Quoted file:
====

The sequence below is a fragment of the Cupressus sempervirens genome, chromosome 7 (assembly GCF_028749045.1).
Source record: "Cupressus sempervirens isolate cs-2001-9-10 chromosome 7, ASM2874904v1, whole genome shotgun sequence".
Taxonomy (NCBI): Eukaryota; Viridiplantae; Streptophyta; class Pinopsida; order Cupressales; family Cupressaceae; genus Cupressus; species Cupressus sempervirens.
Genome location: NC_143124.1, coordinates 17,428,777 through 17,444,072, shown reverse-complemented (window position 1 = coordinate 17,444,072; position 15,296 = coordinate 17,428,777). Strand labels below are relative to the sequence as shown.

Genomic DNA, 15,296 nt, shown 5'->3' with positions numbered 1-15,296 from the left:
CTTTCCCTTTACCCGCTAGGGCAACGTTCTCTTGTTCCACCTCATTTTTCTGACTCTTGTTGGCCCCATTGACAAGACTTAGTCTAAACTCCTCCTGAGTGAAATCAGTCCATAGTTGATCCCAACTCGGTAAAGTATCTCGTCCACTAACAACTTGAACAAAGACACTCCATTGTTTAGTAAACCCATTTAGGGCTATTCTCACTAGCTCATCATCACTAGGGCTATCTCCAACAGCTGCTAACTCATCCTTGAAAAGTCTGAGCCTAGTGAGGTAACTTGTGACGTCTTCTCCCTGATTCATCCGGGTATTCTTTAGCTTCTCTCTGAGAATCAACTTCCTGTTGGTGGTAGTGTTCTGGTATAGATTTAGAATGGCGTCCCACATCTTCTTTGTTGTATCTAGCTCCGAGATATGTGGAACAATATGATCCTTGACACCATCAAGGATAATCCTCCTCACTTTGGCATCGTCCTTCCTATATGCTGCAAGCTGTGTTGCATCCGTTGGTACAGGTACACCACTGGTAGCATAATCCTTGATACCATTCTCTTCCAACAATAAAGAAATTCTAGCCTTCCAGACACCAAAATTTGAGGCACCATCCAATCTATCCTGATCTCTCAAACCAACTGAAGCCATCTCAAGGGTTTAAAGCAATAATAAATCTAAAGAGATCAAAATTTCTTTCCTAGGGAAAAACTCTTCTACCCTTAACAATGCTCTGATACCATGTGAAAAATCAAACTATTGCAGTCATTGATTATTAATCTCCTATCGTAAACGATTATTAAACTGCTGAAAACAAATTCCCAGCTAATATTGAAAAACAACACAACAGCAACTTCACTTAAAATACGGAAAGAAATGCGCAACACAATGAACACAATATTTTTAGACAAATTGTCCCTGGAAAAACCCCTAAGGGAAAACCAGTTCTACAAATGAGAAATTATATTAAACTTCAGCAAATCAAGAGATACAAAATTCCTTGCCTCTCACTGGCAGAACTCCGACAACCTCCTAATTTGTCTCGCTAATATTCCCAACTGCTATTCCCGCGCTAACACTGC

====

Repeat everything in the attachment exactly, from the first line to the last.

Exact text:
The sequence below is a fragment of the Cupressus sempervirens genome, chromosome 7 (assembly GCF_028749045.1).
Source record: "Cupressus sempervirens isolate cs-2001-9-10 chromosome 7, ASM2874904v1, whole genome shotgun sequence".
Taxonomy (NCBI): Eukaryota; Viridiplantae; Streptophyta; class Pinopsida; order Cupressales; family Cupressaceae; genus Cupressus; species Cupressus sempervirens.
Genome location: NC_143124.1, coordinates 17,428,777 through 17,444,072, shown reverse-complemented (window position 1 = coordinate 17,444,072; position 15,296 = coordinate 17,428,777). Strand labels below are relative to the sequence as shown.

Genomic DNA, 15,296 nt, shown 5'->3' with positions numbered 1-15,296 from the left:
CTTTCCCTTTACCCGCTAGGGCAACGTTCTCTTGTTCCACCTCATTTTTCTGACTCTTGTTGGCCCCATTGACAAGACTTAGTCTAAACTCCTCCTGAGTGAAATCAGTCCATAGTTGATCCCAACTCGGTAAAGTATCTCGTCCACTAACAACTTGAACAAAGACACTCCATTGTTTAGTAAACCCATTTAGGGCTATTCTCACTAGCTCATCATCACTAGGGCTATCTCCAACAGCTGCTAACTCATCCTTGAAAAGTCTGAGCCTAGTGAGGTAACTTGTGACGTCTTCTCCCTGATTCATCCGGGTATTCTTTAGCTTCTCTCTGAGAATCAACTTCCTGTTGGTGGTAGTGTTCTGGTATAGATTTAGAATGGCGTCCCACATCTTCTTTGTTGTATCTAGCTCCGAGATATGTGGAACAATATGATCCTTGACACCATCAAGGATAATCCTCCTCACTTTGGCATCGTCCTTCCTATATGCTGCAAGCTGTGTTGCATCCGTTGGTACAGGTACACCACTGGTAGCATAATCCTTGATACCATTCTCTTCCAACAATAAAGAAATTCTAGCCTTCCAGACACCAAAATTTGAGGCACCATCCAATCTATCCTGATCTCTCAAACCAACTGAAGCCATCTCAAGGGTTTAAAGCAATAATAAATCTAAAGAGATCAAAATTTCTTTCCTAGGGAAAAACTCTTCTACCCTTAACAATGCTCTGATACCATGTGAAAAATCAAACTATTGCAGTCATTGATTATTAATCTCCTATCGTAAACGATTATTAAACTGCTGAAAACAAATTCCCAGCTAATATTGAAAAACAACACAACAGCAACTTCACTTAAAATACGGAAAGAAATGCGCAACACAATGAACACAATATTTTTAGACAAATTGTCCCTGGAAAAACCCCTAAGGGAAAACCAGTTCTACAAATGAGAAATTATATTAAACTTCAGCAAATCAAGAGATACAAAATTCCTTGCCTCTCACTGGCAGAACTCCGACAACCTCCTAATTTGTCTCGCTAATATTCCCAACTGCTATTCCCGCGCTAACACTGC